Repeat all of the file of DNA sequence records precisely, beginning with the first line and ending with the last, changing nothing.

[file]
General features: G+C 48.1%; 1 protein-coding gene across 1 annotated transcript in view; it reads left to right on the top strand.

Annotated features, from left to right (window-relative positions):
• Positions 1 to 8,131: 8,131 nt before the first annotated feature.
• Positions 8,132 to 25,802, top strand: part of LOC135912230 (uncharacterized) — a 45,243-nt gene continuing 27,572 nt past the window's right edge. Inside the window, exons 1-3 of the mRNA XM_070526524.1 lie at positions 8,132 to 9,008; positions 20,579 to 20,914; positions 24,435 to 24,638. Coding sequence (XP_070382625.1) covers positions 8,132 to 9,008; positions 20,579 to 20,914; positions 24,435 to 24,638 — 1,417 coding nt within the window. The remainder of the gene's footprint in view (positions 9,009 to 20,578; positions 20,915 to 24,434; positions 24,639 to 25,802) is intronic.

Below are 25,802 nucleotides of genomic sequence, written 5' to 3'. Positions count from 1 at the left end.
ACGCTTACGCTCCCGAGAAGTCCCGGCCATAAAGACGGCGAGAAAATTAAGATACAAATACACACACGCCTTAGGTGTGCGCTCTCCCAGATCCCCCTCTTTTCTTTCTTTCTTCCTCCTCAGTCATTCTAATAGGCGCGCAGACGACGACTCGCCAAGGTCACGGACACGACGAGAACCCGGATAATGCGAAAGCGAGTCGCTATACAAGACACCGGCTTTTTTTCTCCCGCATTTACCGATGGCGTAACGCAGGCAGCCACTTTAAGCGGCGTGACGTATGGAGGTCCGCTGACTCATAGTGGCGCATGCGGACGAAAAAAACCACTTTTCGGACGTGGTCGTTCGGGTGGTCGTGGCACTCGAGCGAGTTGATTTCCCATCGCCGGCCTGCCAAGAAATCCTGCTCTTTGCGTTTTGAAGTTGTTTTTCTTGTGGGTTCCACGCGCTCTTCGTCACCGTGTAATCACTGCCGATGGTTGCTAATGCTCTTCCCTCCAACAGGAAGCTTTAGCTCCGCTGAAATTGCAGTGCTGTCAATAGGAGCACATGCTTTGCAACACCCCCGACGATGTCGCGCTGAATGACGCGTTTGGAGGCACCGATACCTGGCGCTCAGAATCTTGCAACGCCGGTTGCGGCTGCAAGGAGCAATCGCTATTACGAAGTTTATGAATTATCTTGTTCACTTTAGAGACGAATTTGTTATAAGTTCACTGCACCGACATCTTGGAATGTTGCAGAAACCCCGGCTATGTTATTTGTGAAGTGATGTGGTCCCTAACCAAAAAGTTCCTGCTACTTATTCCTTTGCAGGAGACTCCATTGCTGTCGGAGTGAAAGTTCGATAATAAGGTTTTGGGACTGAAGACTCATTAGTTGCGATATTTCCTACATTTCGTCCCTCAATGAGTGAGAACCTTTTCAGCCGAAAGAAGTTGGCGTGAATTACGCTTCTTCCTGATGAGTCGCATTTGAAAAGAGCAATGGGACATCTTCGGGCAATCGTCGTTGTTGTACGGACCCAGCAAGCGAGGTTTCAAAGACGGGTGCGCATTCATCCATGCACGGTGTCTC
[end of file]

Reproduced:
General features: G+C 48.1%; 1 protein-coding gene across 1 annotated transcript in view; it reads left to right on the top strand.

Annotated features, from left to right (window-relative positions):
• Positions 1 to 8,131: 8,131 nt before the first annotated feature.
• Positions 8,132 to 25,802, top strand: part of LOC135912230 (uncharacterized) — a 45,243-nt gene continuing 27,572 nt past the window's right edge. Inside the window, exons 1-3 of the mRNA XM_070526524.1 lie at positions 8,132 to 9,008; positions 20,579 to 20,914; positions 24,435 to 24,638. Coding sequence (XP_070382625.1) covers positions 8,132 to 9,008; positions 20,579 to 20,914; positions 24,435 to 24,638 — 1,417 coding nt within the window. The remainder of the gene's footprint in view (positions 9,009 to 20,578; positions 20,915 to 24,434; positions 24,639 to 25,802) is intronic.

Below are 25,802 nucleotides of genomic sequence, written 5' to 3'. Positions count from 1 at the left end.
ACGCTTACGCTCCCGAGAAGTCCCGGCCATAAAGACGGCGAGAAAATTAAGATACAAATACACACACGCCTTAGGTGTGCGCTCTCCCAGATCCCCCTCTTTTCTTTCTTTCTTCCTCCTCAGTCATTCTAATAGGCGCGCAGACGACGACTCGCCAAGGTCACGGACACGACGAGAACCCGGATAATGCGAAAGCGAGTCGCTATACAAGACACCGGCTTTTTTTCTCCCGCATTTACCGATGGCGTAACGCAGGCAGCCACTTTAAGCGGCGTGACGTATGGAGGTCCGCTGACTCATAGTGGCGCATGCGGACGAAAAAAACCACTTTTCGGACGTGGTCGTTCGGGTGGTCGTGGCACTCGAGCGAGTTGATTTCCCATCGCCGGCCTGCCAAGAAATCCTGCTCTTTGCGTTTTGAAGTTGTTTTTCTTGTGGGTTCCACGCGCTCTTCGTCACCGTGTAATCACTGCCGATGGTTGCTAATGCTCTTCCCTCCAACAGGAAGCTTTAGCTCCGCTGAAATTGCAGTGCTGTCAATAGGAGCACATGCTTTGCAACACCCCCGACGATGTCGCGCTGAATGACGCGTTTGGAGGCACCGATACCTGGCGCTCAGAATCTTGCAACGCCGGTTGCGGCTGCAAGGAGCAATCGCTATTACGAAGTTTATGAATTATCTTGTTCACTTTAGAGACGAATTTGTTATAAGTTCACTGCACCGACATCTTGGAATGTTGCAGAAACCCCGGCTATGTTATTTGTGAAGTGATGTGGTCCCTAACCAAAAAGTTCCTGCTACTTATTCCTTTGCAGGAGACTCCATTGCTGTCGGAGTGAAAGTTCGATAATAAGGTTTTGGGACTGAAGACTCATTAGTTGCGATATTTCCTACATTTCGTCCCTCAATGAGTGAGAACCTTTTCAGCCGAAAGAAGTTGGCGTGAATTACGCTTCTTCCTGATGAGTCGCATTTGAAAAGAGCAATGGGACATCTTCGGGCAATCGTCGTTGTTGTACGGACCCAGCAAGCGAGGTTTCAAAGACGGGTGCGCATTCATCCATGCACGGTGTCTC